After tonight, Will Smith is The Actor Formally Known as Fresh Prince.
With the final episode of the "Fresh Prince of Bel-Air" airing tonight, Smith's show is one of the rare programs that weathered NBC's struggling years--before Jay Leno was beating David Letterman and "ER" and "Friends" were household names. A testament to the show's wide-ranging popularity is the fact that during its six-year run, "Fresh" has never been moved from its original Monday slot at 8 p.m.
Because Smith has gone from being a novelty rapper to a budding film star--with the 1995 hit "Bad Boys" and the likely summer blockbuster "Independence Day"--he decided this season would be the series' last and that it was time for the show and actors to move on.
"You become a family" Smith, 27, said with some sadness. "On some weeks you spend more time with your TV family than you do with your real family. It's hard to say goodbye to that atmosphere, but we felt like it was time. We've all grown as actors and as people, we had an incredibly talented cast, but the show is just limiting.
"TV is a good workout facility, where you get to work on your timing and other paces, but I think I've had enough time in the gym. Now I'm ready for the coach to put me in the game . . . motion pictures."
"The Fresh Prince of Bel-Air" was an extension of a character Smith invented as his alter ego during his years as a Grammy-winning hip-hop artist, combined with the real-life experiences of Benny Medina, former Warner Brothers senior vice president of A&R/general manager of Black Music.
The show, executive-produced by Quincy Jones and David Salzman, followed the social development of Will Smith, a streetwise kid from the wrong side of the tracks in Philadelphia. When life in the neighborhood becomes dangerous, he is sent to live with the Banks family, his relatives in Beverly Hills.
The racialized "fish out of water" motif has been a staple of the black sitcom, from "Diff'rent Strokes" to "Benson," but what made the show different was how the social and generational differences were played.
The premises were hip-hop music (Smith) versus Tom Jones (the idol of Alfonso Ribeiro's character Carlton Banks), urban values versus suburban ideals. The issue was the true "definition" of the black experience. Imagine Jimmie Walker's character from the '70s staple "Good Times" sharing a house with the Huxtables of "The Cosby Show" and the questions of juxtaposition become more apparent.
But what made "The Fresh Prince" flourish is that Smith's playfully roguish character slowly began to transform, as did the family's attitude toward him. Smith eventually learns that his cousin and favorite nemesis, the preppy Carlton, isn't a sellout just because he doesn't fit into a nice, easy definition of "black."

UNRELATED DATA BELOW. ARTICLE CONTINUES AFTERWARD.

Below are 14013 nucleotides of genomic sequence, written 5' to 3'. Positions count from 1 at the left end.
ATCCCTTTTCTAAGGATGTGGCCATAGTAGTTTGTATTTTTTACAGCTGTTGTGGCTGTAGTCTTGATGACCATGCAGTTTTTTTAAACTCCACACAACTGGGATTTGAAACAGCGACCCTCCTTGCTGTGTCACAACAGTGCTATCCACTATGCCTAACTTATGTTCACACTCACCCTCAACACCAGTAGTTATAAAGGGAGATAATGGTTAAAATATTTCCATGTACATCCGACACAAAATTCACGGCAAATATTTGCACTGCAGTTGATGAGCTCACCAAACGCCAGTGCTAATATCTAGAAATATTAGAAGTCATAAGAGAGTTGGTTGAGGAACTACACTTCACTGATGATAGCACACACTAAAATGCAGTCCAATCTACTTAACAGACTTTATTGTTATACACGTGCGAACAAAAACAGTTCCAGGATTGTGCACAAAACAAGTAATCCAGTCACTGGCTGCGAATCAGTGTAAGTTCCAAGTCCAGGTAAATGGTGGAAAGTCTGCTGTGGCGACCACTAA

As the other characters dealt with life changes, from Philip Banks having a heart attack to Will coming face to face with his absentee father, the show had enough emotional twists and meaningful quandaries to prevent it from being simply written off as a formulaic comedy with loads of in-your-face colloquialisms.
"Don't get me wrong," Smith said. "We never started out trying to make some big social statement or leave a big fingerprint on American pop culture, we were just trying to have fun. We wanted to not only present some positive black images, but also give people a vehicle to relieve some of the stress in their busy lives."
Looking back, it didn't seem like much of a risk on NBC's part to assemble a TV show around Smith. If the young member of the group Jazzy Jeff and the Fresh Prince could sell millions of albums with the strength of a few hilarious videos that showcased his natural penchant for physical comedy, why not give him a shot?
But in 1990, that truth wasn't yet self-evident to programmers and advertisers. They knew the music's fast-spending, multicultural audience could boost ratings and bring them closer to MTV's hip-factor, but they wanted it without the controversy of hard-core rap. The only person who found the balance was Arsenio Hall, who then was making a killing on late-night TV.
Enter Smith, the Jackie Robinson of hip-hop culture. Urbane enough for the African American fan, but adept enough with the king's English to attract viewers in middle America, Smith was the ideal figure to bounce jokes off a rich black family.
"Letting America see that there was a widening gap between the classes of African Americans was unique," Medina said. "That was the freshest thing about it."
Smith found that "making the transition from rapping to TV was easy, which is why eventually Queen Latifah ("Living Single"), LL Cool J ("In the House") and Heavy D ("Roc") were able to do it so easily."